Is Treatment with Antibodies a Substitute for Vaccination for Covid-19?

I read the news article about scientists publishing a study which shows it’s possible to make antibodies that may neutralize most of the Covid-19 variants. I read this after failing to find any local facility in my area that has the updated bivalent Covid-19 vaccine booster available yet. Sena and I plan to get the booster, which would be our 5th shot.

I don’t have a clue how to evaluate the study itself, which was published in an Open Access journal, Communications Biology. I didn’t understand the peer reviewers’ comments and suggestions because I lack the scientific background to make sense of them.

I was under the impression that using antibodies for Covid-19 has to be prompted by getting infected first. In fact, the lead author of the study actually points out in the news article in published in the Jerusalem Post,

“In our view, targeted treatment with antibodies and their delivery to the body in high concentrations can serve as an effective substitute for repeated boosters, especially for at-risk populations and those with weakened immune systems. COVID-19 infection can cause serious illness, and we know that providing antibodies in the first days following infection can stop the spread of the virus.

“It is, therefore, possible that by using effective antibody treatment, we will not have to provide booster doses to the entire population every time there is a new variant,” Freund concluded.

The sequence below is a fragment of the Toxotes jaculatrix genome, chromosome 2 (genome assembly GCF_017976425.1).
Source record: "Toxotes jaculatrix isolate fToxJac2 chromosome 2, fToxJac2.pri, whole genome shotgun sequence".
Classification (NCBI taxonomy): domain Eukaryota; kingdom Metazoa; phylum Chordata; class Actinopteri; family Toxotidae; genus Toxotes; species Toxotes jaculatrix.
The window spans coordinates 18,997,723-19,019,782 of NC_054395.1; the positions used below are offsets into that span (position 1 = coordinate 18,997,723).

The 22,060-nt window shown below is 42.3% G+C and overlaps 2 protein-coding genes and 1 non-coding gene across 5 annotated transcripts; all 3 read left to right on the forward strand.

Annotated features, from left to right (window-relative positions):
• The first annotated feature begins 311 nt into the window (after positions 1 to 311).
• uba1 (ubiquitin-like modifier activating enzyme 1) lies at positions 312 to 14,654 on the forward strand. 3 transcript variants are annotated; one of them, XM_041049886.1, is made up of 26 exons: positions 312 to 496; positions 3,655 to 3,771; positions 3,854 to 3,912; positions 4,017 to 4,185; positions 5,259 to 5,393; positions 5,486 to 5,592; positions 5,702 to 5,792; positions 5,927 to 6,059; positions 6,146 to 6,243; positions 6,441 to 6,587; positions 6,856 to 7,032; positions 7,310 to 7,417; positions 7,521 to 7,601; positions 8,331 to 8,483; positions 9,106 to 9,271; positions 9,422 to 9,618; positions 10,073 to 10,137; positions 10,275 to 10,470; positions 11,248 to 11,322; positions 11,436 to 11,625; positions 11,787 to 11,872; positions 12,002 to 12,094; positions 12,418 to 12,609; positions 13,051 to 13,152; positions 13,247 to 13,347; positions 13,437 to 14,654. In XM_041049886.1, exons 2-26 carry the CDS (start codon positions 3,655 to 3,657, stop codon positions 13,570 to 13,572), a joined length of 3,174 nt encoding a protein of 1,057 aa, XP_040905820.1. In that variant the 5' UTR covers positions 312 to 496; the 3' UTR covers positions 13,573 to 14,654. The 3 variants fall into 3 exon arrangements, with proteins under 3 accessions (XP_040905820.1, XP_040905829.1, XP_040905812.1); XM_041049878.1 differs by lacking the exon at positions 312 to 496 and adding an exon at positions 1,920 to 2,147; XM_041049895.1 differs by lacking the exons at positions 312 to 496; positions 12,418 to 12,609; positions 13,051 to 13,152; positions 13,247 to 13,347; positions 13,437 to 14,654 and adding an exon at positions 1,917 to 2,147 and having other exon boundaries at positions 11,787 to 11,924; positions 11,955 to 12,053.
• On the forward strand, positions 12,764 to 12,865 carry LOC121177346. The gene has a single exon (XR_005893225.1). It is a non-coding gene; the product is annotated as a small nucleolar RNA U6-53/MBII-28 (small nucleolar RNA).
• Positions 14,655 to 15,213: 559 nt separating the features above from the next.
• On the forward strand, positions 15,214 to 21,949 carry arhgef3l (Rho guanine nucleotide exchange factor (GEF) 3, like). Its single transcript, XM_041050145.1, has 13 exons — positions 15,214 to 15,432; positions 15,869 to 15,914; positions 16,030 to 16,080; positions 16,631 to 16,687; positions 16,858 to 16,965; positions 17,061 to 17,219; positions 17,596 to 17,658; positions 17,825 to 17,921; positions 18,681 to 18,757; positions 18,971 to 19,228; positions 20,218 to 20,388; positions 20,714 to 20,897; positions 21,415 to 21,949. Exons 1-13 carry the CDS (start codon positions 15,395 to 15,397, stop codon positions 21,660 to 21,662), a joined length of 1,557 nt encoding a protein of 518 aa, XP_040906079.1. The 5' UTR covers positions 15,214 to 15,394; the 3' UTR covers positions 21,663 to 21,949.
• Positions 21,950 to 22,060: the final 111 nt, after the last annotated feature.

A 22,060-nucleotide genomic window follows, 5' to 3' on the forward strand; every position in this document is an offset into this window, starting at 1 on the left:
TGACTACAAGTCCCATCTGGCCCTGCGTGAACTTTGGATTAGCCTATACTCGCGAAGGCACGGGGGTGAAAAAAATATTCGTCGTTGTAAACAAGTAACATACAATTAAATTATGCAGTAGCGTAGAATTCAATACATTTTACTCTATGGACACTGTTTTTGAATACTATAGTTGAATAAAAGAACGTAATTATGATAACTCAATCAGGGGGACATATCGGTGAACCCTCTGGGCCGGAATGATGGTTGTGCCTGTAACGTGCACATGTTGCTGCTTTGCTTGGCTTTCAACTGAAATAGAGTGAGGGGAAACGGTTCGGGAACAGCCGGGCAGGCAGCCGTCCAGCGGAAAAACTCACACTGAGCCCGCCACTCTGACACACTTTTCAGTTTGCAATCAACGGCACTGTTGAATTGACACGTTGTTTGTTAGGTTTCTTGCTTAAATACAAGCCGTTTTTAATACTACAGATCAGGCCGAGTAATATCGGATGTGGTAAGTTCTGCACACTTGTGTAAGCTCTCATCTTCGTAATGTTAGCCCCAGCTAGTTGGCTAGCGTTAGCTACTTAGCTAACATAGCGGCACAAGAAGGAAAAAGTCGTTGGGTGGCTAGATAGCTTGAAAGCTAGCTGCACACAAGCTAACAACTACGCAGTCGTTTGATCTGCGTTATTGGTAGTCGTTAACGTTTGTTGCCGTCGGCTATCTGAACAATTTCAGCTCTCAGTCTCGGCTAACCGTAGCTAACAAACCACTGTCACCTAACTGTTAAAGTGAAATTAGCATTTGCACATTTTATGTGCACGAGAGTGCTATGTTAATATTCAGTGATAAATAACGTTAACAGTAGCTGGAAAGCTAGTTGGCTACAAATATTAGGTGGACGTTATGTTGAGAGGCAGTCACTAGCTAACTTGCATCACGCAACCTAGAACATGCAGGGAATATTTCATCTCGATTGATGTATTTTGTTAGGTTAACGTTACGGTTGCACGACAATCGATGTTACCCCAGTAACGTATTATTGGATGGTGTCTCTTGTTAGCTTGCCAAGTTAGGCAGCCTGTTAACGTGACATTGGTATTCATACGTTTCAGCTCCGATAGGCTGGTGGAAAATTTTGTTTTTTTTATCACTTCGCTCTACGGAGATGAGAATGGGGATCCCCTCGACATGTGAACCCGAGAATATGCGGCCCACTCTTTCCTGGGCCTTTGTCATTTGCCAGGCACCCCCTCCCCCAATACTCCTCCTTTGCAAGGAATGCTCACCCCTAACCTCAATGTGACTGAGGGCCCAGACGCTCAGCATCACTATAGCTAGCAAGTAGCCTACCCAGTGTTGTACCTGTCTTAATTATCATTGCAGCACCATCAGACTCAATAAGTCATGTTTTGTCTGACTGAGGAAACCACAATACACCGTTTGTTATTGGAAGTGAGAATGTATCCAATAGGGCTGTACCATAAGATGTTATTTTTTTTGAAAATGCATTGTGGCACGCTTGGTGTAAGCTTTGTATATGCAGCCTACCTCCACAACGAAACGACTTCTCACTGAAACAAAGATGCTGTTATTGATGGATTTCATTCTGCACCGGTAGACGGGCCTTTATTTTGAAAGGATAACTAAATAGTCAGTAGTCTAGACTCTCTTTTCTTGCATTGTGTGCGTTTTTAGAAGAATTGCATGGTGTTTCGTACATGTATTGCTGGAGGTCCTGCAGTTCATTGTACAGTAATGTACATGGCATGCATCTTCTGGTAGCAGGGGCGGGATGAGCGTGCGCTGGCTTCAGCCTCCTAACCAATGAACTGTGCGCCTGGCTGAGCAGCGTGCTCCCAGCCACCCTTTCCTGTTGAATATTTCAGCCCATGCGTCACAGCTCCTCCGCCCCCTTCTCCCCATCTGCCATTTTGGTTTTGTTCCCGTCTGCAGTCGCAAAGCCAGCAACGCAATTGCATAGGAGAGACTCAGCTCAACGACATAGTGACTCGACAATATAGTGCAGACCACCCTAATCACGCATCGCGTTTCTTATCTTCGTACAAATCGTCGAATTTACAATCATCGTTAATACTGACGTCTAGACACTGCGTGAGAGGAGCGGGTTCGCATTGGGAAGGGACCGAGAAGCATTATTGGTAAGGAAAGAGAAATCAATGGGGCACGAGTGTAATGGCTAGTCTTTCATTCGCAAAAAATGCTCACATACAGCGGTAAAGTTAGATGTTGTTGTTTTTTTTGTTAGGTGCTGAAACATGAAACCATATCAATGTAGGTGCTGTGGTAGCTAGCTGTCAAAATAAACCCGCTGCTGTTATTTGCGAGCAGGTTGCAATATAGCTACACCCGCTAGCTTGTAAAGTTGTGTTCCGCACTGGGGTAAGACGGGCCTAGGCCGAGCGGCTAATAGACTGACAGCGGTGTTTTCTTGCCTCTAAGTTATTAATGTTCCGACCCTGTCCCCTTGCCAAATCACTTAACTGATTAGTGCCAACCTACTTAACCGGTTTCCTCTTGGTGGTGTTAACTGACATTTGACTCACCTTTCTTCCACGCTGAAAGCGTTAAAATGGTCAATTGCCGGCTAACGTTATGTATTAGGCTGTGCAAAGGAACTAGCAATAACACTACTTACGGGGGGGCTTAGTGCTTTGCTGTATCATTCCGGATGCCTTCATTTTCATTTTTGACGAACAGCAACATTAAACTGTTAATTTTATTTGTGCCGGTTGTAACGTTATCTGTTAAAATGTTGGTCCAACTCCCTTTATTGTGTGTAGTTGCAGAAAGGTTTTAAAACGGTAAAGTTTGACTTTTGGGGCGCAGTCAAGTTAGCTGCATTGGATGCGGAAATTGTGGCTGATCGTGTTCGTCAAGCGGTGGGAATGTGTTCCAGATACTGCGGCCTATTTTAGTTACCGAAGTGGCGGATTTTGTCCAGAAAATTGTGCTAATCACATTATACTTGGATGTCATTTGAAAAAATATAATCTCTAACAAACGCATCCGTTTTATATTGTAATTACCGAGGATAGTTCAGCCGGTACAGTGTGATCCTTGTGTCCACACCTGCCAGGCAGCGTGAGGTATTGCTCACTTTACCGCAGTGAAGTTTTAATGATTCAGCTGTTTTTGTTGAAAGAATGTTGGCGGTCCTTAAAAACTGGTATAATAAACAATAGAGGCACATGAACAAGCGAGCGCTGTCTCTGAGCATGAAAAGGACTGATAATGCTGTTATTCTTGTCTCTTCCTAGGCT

I understand that immunity wanes after vaccination and that’s frustrating because apparently you need another booster every few months.

But I’m not sure I see how the antibody treatment would be a replacement for vaccines, if that’s the implication.

The interventions sound complementary. Wouldn’t it be better to have vaccine-induced immunity and use the antibodies as a backup treatment when you get infected?

I got the impression from reading about monoclonal antibody treatments that they have to be administered by infusions in specialty clinics. And you have to catch it in the first few days. And the indication for it is getting infected with the virus—which I thought could be avoided in the first place by getting vaccinated.

The plan now seems to be to manufacture vaccines annually to target important variants of Covid-19, similar to what we’ve been doing for influenza. We’ve been getting flu shots every year for a long time. Maybe we won’t need to get boosters every few months.